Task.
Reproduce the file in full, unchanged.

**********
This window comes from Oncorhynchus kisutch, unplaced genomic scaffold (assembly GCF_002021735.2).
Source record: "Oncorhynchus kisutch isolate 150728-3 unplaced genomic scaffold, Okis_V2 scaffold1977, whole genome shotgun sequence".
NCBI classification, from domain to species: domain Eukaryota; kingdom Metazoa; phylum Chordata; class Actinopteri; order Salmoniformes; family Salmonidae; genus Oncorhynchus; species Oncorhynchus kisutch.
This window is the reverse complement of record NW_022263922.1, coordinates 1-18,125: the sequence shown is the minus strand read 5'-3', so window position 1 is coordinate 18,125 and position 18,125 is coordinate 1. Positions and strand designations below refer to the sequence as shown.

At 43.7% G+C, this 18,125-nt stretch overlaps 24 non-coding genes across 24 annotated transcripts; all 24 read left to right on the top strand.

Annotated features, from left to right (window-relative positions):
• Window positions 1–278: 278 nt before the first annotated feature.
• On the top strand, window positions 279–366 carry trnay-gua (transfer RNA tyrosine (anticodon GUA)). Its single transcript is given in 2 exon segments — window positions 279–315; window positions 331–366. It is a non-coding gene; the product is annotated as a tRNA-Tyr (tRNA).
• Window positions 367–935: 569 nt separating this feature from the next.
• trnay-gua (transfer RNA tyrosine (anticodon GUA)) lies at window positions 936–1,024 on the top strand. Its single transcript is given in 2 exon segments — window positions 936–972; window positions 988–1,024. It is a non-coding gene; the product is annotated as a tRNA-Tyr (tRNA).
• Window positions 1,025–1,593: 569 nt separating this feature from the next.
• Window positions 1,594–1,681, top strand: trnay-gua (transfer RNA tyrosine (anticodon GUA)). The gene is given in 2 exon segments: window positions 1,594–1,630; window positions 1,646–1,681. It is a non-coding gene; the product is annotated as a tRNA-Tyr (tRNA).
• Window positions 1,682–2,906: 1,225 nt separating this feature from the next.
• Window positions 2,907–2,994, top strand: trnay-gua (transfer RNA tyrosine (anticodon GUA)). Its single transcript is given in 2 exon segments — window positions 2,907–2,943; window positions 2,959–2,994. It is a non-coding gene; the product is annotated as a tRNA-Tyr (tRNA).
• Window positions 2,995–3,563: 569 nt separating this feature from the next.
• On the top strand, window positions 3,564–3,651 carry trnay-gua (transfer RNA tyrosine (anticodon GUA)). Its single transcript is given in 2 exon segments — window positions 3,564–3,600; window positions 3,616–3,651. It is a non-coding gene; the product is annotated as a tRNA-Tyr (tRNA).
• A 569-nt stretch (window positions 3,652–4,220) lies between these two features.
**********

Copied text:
This window comes from Oncorhynchus kisutch, unplaced genomic scaffold (assembly GCF_002021735.2).
Source record: "Oncorhynchus kisutch isolate 150728-3 unplaced genomic scaffold, Okis_V2 scaffold1977, whole genome shotgun sequence".
NCBI classification, from domain to species: domain Eukaryota; kingdom Metazoa; phylum Chordata; class Actinopteri; order Salmoniformes; family Salmonidae; genus Oncorhynchus; species Oncorhynchus kisutch.
This window is the reverse complement of record NW_022263922.1, coordinates 1-18,125: the sequence shown is the minus strand read 5'-3', so window position 1 is coordinate 18,125 and position 18,125 is coordinate 1. Positions and strand designations below refer to the sequence as shown.

At 43.7% G+C, this 18,125-nt stretch overlaps 24 non-coding genes across 24 annotated transcripts; all 24 read left to right on the top strand.

Annotated features, from left to right (window-relative positions):
• Window positions 1–278: 278 nt before the first annotated feature.
• On the top strand, window positions 279–366 carry trnay-gua (transfer RNA tyrosine (anticodon GUA)). Its single transcript is given in 2 exon segments — window positions 279–315; window positions 331–366. It is a non-coding gene; the product is annotated as a tRNA-Tyr (tRNA).
• Window positions 367–935: 569 nt separating this feature from the next.
• trnay-gua (transfer RNA tyrosine (anticodon GUA)) lies at window positions 936–1,024 on the top strand. Its single transcript is given in 2 exon segments — window positions 936–972; window positions 988–1,024. It is a non-coding gene; the product is annotated as a tRNA-Tyr (tRNA).
• Window positions 1,025–1,593: 569 nt separating this feature from the next.
• Window positions 1,594–1,681, top strand: trnay-gua (transfer RNA tyrosine (anticodon GUA)). The gene is given in 2 exon segments: window positions 1,594–1,630; window positions 1,646–1,681. It is a non-coding gene; the product is annotated as a tRNA-Tyr (tRNA).
• Window positions 1,682–2,906: 1,225 nt separating this feature from the next.
• Window positions 2,907–2,994, top strand: trnay-gua (transfer RNA tyrosine (anticodon GUA)). Its single transcript is given in 2 exon segments — window positions 2,907–2,943; window positions 2,959–2,994. It is a non-coding gene; the product is annotated as a tRNA-Tyr (tRNA).
• Window positions 2,995–3,563: 569 nt separating this feature from the next.
• On the top strand, window positions 3,564–3,651 carry trnay-gua (transfer RNA tyrosine (anticodon GUA)). Its single transcript is given in 2 exon segments — window positions 3,564–3,600; window positions 3,616–3,651. It is a non-coding gene; the product is annotated as a tRNA-Tyr (tRNA).
• A 569-nt stretch (window positions 3,652–4,220) lies between these two features.